Some words enter our lives with authority and stay there as if there is only one meaning, one context. Now just look at the word, “Elon Musk.” It is a name I know, but it is also a personality that resonates with different meanings in different people’s heads. Take the case of him asking his Twitter followers whether he should sell his stock in Tesla? Now, who does that?
He may have done his tax calculation earlier yet he went on to Twitter to ask if he should sell stocks. Millions of people voted. Not everyone understands wealth gain tax, the policies, the stock market, its functioning yet the voting must be done.
You could have one or many word associations for Elon Musk. Weirdo, Bold, Maverick, Genius, Wealthy… it need not be just one. But what comes to my mind is that he is a practitioner of The First Principles Thinking. He not only practices it, but he also brought The First Principles Thinking into the limelight years ago. In today’s habits for thinking, let me bring your attention to the concept.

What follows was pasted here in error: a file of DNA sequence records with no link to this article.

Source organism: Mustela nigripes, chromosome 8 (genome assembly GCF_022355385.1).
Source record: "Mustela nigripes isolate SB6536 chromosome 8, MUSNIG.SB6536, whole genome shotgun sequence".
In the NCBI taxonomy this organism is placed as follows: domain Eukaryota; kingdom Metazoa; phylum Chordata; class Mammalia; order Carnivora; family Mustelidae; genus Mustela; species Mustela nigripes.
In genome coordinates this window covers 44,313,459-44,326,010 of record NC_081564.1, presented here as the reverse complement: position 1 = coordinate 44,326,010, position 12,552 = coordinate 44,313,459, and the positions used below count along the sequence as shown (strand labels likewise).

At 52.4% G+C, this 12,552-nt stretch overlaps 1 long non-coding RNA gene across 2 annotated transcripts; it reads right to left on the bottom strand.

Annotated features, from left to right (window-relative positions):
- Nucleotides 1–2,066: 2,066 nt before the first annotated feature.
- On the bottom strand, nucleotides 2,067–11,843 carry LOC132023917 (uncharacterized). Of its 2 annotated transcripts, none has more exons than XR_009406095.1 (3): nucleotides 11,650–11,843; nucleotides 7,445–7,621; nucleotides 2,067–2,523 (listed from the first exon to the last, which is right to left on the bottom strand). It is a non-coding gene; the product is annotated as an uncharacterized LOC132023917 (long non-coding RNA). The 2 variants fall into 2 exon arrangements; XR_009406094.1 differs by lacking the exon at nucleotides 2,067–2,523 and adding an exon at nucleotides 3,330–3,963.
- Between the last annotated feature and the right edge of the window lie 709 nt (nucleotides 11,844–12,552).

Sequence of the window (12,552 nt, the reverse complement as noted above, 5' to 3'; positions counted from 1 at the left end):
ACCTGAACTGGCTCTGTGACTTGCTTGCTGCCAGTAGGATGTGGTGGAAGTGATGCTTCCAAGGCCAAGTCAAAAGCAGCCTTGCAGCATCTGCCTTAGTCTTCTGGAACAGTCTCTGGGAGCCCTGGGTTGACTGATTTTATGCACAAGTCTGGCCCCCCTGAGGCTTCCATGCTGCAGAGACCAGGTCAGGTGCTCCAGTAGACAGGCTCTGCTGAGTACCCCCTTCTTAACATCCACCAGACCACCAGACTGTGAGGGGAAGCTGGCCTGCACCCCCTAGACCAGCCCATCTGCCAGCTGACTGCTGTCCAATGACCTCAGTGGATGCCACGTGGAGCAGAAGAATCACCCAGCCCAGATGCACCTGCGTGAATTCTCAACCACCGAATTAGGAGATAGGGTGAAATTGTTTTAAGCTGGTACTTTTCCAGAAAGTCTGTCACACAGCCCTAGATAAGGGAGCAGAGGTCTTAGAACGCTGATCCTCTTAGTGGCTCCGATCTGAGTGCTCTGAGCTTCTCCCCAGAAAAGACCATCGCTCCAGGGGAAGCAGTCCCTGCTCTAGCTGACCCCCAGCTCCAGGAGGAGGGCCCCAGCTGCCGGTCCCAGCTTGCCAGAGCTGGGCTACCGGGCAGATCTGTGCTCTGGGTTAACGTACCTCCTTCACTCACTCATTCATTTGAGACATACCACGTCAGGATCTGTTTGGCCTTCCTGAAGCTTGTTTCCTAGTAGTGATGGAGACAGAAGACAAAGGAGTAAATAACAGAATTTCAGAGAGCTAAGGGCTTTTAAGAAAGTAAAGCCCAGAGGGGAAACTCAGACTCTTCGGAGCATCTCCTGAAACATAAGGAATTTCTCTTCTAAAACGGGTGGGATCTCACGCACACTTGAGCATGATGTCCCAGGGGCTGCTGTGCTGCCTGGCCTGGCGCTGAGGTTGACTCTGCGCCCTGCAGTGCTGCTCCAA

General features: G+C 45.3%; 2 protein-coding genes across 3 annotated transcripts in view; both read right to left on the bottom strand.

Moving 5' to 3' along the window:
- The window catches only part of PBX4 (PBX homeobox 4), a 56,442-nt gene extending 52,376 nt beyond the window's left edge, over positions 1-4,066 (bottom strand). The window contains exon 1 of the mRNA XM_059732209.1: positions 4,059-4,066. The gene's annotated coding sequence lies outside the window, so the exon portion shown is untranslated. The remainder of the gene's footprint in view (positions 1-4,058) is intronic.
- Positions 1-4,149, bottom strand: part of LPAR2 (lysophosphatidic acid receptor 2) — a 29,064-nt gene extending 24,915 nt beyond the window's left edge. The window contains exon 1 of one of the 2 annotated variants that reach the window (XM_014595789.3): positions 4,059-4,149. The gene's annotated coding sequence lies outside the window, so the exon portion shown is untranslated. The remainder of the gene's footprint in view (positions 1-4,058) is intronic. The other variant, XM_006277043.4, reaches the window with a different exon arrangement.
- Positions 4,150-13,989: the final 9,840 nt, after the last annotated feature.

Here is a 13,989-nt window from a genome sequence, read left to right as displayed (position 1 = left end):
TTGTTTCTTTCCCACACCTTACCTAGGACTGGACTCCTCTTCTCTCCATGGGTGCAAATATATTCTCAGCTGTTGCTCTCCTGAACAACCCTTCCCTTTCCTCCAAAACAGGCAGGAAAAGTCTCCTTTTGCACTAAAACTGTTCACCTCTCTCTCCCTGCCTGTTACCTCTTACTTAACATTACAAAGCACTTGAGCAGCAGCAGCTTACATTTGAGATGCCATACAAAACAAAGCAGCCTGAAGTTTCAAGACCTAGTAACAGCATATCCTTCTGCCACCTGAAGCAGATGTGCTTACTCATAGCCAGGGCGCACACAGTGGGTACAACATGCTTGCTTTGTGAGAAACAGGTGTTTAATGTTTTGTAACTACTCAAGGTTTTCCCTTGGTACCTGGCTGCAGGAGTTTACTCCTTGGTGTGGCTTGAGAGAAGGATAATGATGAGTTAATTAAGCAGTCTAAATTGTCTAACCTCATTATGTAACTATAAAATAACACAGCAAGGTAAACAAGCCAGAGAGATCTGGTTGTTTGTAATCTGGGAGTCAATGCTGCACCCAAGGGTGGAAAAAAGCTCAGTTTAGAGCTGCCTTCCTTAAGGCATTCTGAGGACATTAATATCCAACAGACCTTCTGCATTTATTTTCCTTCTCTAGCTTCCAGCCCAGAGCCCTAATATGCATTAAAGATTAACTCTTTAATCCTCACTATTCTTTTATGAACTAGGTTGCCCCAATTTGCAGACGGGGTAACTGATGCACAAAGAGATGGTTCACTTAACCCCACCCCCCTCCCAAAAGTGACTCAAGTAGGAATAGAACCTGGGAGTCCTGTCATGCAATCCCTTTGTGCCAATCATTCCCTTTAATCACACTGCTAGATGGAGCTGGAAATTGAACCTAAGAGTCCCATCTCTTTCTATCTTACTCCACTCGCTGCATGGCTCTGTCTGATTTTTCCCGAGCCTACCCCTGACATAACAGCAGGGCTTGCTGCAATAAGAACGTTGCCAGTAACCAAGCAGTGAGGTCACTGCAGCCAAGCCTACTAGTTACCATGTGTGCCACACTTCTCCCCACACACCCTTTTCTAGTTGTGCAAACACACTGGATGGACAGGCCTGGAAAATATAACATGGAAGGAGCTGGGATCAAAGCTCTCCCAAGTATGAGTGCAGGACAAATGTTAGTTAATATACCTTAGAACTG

During a one on one interview with TED Curator, Chris Anderson, Musk reveals this missing link which he attributes to his genius-level creativity and success. It’s called reasoning from “First Principles.”
Musk: Well, I do think there’s a good framework for thinking. It is physics. You know, the sort of First Principles reasoning. Generally, I think there are — what I mean by that is, boil things down to their fundamental truths and reason up from there, as opposed to reasoning by analogy. Through most of our life, we get through life by reasoning by analogy, which essentially means copying what other people do with slight variations.